May's Books
Rollo Reece May had many books published during his life. From first to last here are May’s books and a short description of what they are about.

  • The Art of Counselling (1939)

May's first book, t his book is used by May to talk about his experience counselling. Some of the topics he looks at are empathy, religion, personality problems and mental health. May also gives his perspective on these and also discusses how to handle those particular types of issues should a counsellor encounter them (May, 1965). To read some excerpts click here
  • The Springs of Creative Living: A Study of Human Nature and God (1940)

Here May presents a personality theory influenced by critiquing the work of other, including Freud and Adler claiming that personality is deeper than they presented it as. This is also where May introduces his own meaning for different terms such as libido from Freudian Psychology. May then goes on to talk about the theoretical such as god and humanity (May, 1940).
  • The Meaning of Anxiety (1950)

This book explores anxiety and how it can affect mental health. May also discusses how he believes that experiencing anxiety can aid development and how it dealing with it appropriately can lead to having a healthy personality. For more see the page Perspective on Anxiety (May, 1950). To read a full digitized copy, click here
See also: Perspective on Anxiety
  • Man’s Search for Himself (1953)

In this book May talks about his experience with his patients and the reoccurring problems they had in common such as loneliness and emptiness. May looks deeper into this and discusses how humans have an innate need for a sense of value and also how life can often present an overwhelming sense of anxiety. As the cover suggests, May also gives signposts on how to act during these periods. (May, 1953)
  • Existence (1958)

Not entirely written by May but his part of this book examines where the roots of Existential Psychology may have begun and why Existential Psychology is important in understanding a gap that lies in human beings. He also talks about the Existential Psychotherapy and the contributions it has made. (May, Ernest, Ellenberger & Aronson, 1958)
  • Psychology and the Human Dilemma (1967)

May uses this book to reflect on a lot of both his ideas so far and those of other thinkers and also mentions some contemporary ideas despite the book’s publication date. May also expands on some of his previous perspectives such as anxiety and people’s feelings of insignificance (May, 1967).
  • Love and Will (1969)

One of May’s most influential books. He talks about his perspective on love and the Daimonic; how is part of nature and not the superego. May also discusses how love and sex are in conflict with each other and how they are two different things. May also discusses depression and creativity towards the end. Some of the views in this book are the ones that May is best known for (May, 1967).
See also: Perspective on Love
  • Power and Innocence: A Search for the Sources of Violence (1972)

May uses this book to start some new ideas and also define words according to his way of thinking; such as power and physical courage and how power holds the potential for both human goodness and human evil. Another idea May explores is civilisation stemming out of rebellion (May, 1972).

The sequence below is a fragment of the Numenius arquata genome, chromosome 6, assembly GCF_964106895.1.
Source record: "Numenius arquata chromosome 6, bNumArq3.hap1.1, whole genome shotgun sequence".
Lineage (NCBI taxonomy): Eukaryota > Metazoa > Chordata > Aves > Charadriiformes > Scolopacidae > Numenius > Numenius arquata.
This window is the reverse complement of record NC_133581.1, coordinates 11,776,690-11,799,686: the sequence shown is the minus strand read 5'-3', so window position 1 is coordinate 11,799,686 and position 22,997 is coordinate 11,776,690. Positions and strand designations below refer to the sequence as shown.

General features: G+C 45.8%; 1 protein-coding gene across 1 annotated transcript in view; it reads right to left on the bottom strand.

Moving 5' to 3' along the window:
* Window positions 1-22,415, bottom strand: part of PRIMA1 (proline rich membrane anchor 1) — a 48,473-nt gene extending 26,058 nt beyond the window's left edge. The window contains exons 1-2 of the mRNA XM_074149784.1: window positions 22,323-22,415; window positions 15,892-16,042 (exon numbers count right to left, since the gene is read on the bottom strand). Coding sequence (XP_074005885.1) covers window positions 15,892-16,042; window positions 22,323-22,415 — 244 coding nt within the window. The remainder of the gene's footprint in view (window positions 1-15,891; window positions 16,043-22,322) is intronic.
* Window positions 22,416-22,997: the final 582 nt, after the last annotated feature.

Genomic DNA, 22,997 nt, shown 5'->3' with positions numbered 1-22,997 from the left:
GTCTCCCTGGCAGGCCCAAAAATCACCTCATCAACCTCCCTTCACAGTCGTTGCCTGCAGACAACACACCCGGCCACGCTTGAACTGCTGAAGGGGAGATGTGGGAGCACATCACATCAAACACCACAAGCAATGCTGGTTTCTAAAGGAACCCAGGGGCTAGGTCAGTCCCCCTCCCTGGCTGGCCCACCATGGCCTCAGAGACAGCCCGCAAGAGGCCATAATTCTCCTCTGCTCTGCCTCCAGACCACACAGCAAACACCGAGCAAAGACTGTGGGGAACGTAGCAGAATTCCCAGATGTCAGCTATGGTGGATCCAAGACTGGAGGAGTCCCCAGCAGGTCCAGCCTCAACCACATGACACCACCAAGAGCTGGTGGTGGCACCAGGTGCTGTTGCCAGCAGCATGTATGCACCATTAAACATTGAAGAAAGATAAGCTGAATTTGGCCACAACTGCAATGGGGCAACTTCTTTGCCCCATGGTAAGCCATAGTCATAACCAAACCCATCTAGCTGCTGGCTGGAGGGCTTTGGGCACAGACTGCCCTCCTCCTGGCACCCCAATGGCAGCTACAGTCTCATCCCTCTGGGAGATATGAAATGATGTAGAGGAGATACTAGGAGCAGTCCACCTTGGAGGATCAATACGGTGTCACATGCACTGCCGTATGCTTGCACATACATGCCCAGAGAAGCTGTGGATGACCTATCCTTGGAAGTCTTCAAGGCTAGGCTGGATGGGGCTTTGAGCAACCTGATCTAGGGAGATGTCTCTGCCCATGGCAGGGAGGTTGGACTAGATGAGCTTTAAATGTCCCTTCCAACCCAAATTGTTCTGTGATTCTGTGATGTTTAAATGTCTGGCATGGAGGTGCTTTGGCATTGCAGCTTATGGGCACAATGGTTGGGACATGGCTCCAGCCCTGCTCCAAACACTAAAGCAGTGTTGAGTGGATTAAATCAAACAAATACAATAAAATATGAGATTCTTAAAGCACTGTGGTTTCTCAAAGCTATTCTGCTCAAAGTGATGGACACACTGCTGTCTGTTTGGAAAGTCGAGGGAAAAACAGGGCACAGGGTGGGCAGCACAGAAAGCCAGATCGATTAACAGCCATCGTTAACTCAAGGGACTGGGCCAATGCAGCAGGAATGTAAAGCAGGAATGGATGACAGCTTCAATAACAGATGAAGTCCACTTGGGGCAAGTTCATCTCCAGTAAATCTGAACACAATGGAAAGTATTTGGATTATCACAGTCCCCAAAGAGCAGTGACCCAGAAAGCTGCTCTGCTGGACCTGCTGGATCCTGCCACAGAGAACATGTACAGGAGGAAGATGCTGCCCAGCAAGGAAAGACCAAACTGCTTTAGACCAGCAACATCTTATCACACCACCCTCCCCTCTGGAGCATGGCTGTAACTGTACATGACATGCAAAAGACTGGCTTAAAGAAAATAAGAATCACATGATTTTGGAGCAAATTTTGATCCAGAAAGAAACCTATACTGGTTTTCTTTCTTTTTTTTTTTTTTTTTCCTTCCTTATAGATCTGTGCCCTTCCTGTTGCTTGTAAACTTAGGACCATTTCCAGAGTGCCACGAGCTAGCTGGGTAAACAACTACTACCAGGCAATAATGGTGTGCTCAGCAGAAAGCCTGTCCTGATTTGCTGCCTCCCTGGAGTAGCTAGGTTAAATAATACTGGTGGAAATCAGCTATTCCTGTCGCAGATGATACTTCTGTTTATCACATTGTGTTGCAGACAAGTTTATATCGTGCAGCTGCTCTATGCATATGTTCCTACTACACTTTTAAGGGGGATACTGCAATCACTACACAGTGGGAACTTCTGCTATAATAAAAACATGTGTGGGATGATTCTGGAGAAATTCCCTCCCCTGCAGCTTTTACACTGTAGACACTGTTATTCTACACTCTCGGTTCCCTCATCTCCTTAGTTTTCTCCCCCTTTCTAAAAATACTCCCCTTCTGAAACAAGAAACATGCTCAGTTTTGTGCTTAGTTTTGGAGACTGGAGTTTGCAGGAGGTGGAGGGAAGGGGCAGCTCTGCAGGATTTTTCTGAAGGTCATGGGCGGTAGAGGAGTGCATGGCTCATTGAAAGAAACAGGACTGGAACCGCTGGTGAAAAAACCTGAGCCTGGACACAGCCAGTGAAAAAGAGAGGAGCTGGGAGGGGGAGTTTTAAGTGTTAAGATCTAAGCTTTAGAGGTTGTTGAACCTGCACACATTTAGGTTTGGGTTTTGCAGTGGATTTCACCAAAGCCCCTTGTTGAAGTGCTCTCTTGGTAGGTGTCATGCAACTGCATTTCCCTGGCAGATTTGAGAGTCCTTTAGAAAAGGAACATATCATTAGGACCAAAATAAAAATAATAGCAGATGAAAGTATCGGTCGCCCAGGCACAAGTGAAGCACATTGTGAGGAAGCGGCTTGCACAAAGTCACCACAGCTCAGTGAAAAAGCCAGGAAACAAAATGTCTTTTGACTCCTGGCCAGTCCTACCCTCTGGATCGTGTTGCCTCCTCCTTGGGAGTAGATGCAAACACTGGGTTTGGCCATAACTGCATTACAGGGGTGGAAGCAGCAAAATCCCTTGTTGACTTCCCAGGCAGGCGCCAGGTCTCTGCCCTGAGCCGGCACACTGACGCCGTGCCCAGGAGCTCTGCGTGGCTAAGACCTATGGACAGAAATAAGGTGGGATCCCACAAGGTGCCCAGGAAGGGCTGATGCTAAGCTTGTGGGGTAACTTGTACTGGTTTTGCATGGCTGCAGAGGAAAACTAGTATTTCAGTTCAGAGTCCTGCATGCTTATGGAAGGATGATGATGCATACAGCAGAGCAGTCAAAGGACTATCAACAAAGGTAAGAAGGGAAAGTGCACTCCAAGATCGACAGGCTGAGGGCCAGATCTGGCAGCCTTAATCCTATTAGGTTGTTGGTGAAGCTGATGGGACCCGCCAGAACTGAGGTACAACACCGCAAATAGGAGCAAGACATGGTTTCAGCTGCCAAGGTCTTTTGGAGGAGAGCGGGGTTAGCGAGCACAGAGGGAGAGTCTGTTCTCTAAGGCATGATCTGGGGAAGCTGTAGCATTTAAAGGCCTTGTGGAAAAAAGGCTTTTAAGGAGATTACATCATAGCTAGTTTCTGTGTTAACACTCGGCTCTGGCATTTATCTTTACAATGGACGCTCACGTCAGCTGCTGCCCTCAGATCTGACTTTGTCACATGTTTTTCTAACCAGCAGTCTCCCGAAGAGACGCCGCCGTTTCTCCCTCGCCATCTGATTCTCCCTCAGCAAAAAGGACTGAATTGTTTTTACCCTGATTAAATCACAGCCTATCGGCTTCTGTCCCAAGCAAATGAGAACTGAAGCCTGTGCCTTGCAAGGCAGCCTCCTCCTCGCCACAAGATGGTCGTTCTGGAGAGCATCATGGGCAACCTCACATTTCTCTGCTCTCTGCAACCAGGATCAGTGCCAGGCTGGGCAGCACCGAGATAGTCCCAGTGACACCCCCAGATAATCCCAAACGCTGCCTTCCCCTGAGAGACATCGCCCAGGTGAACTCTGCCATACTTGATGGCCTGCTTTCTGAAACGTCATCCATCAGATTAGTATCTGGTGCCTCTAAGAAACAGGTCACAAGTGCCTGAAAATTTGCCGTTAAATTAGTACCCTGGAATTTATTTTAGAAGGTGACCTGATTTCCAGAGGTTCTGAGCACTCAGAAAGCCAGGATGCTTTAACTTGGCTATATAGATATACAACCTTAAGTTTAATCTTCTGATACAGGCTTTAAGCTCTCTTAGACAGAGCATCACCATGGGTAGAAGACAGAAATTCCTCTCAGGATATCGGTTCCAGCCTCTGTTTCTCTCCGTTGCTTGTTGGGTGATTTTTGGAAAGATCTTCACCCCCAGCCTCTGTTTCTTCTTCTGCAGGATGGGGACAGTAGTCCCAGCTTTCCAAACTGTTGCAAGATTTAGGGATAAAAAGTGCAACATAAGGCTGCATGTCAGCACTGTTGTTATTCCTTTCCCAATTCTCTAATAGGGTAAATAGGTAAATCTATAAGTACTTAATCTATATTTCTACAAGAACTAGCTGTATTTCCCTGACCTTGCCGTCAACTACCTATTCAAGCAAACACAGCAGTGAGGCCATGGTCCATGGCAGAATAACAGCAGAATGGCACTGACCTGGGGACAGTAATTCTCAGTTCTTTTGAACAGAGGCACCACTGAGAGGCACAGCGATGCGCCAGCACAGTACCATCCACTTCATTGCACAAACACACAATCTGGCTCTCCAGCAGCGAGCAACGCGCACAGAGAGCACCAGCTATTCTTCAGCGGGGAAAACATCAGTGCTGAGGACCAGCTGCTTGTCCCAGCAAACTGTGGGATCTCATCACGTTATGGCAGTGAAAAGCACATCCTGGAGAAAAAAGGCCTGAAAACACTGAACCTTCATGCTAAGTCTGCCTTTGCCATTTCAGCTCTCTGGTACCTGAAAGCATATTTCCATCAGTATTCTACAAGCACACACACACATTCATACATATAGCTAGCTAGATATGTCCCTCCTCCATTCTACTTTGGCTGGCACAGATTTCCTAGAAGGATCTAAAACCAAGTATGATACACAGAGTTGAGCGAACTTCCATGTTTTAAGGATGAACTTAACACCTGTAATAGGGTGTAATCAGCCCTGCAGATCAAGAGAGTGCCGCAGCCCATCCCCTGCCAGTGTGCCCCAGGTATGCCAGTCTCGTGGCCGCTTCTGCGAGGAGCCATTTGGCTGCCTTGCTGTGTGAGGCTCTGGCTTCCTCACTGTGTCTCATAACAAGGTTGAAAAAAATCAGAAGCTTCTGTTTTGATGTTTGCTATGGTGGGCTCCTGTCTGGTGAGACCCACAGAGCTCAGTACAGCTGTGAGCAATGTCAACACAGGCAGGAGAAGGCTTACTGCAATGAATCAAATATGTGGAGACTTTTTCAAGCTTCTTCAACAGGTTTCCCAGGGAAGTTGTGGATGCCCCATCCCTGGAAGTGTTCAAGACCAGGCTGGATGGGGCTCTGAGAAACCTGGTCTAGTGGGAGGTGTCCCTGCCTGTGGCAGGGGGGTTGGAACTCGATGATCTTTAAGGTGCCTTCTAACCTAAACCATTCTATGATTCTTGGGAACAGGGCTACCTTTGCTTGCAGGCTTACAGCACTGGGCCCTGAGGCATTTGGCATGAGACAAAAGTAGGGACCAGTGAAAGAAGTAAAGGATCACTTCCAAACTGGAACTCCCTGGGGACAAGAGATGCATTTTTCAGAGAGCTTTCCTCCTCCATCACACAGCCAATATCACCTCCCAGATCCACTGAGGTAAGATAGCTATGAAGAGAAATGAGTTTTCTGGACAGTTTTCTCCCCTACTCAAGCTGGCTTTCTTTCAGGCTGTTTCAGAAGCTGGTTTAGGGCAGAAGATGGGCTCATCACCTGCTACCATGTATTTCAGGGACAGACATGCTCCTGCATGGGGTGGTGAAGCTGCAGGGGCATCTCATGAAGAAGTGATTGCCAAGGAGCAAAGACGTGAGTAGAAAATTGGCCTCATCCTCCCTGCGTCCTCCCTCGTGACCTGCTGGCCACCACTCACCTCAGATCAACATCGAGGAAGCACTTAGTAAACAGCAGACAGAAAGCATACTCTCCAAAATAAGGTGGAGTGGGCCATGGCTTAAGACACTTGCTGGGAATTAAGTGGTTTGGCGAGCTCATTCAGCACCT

• Paulus: Reminiscence of a Friendship (1973)

May identified Paul Tillich as one of his biggest influences and in this book may episodically recalls Tillich’s life trying to focus just on the key moments over the eight chapters, taking a psychoanalytic approach to the tale (May, 1973)
  • The Courage to Create (1975)

Listening to our ideas and helping form the structure of our world is what our creative courage can come from; this is the main direction of May in this book. May encourages that people break the pattern in their life and face their fears to reach their full potential (May, 1975). Click here to read the full text online.
  • Freedom and Destiny (1981)

As the title suggests, May focuses on the area of Freedom and Destiny in this book. He examines what freedom might offer and also, comparatively, how destiny is imposing limitations on us, but also how the two have an interdependence. May draws on artists and poets and others to invoke what he is saying (May, 1981). Click to access Freedom and Destiny
  • The Discovery of Being: Writings in Existential Psychology (1983)

May draws on others perspectives, including Freud’s, to go into more detail on existential psychotherapy. Another topic May examines is how Psychoanalyses and Existentialism may have come from similar areas of thinking. There is attention paid to searching for stability with strong feelings of anxiety (May, 1983).
  • My Quest for Beauty (1985)

Serving as a type of memoir, May discusses his own opinions the power of beauty. He also states his belief that beauty must be both understood and also valued in the world (May, 1985).
  • The Cry for Myth (1991)

Argued in this book is Mays belief that humans can use myths to help them make sense of their lives, based on cases studies May uses from his patients. May discusses how this could be particularly useful to those who need direction in a confusing world (May, 1991).
  • The Psychology of Existence (1995)

Two days before May’s death he edited an advanced copy of this book. It was co-authored by Kirk Schneider and was intended to bring some life back into Existential Psychology. Like some previous books this talks of existential psychotherapy and targets scholars (May & Schneider, 1995).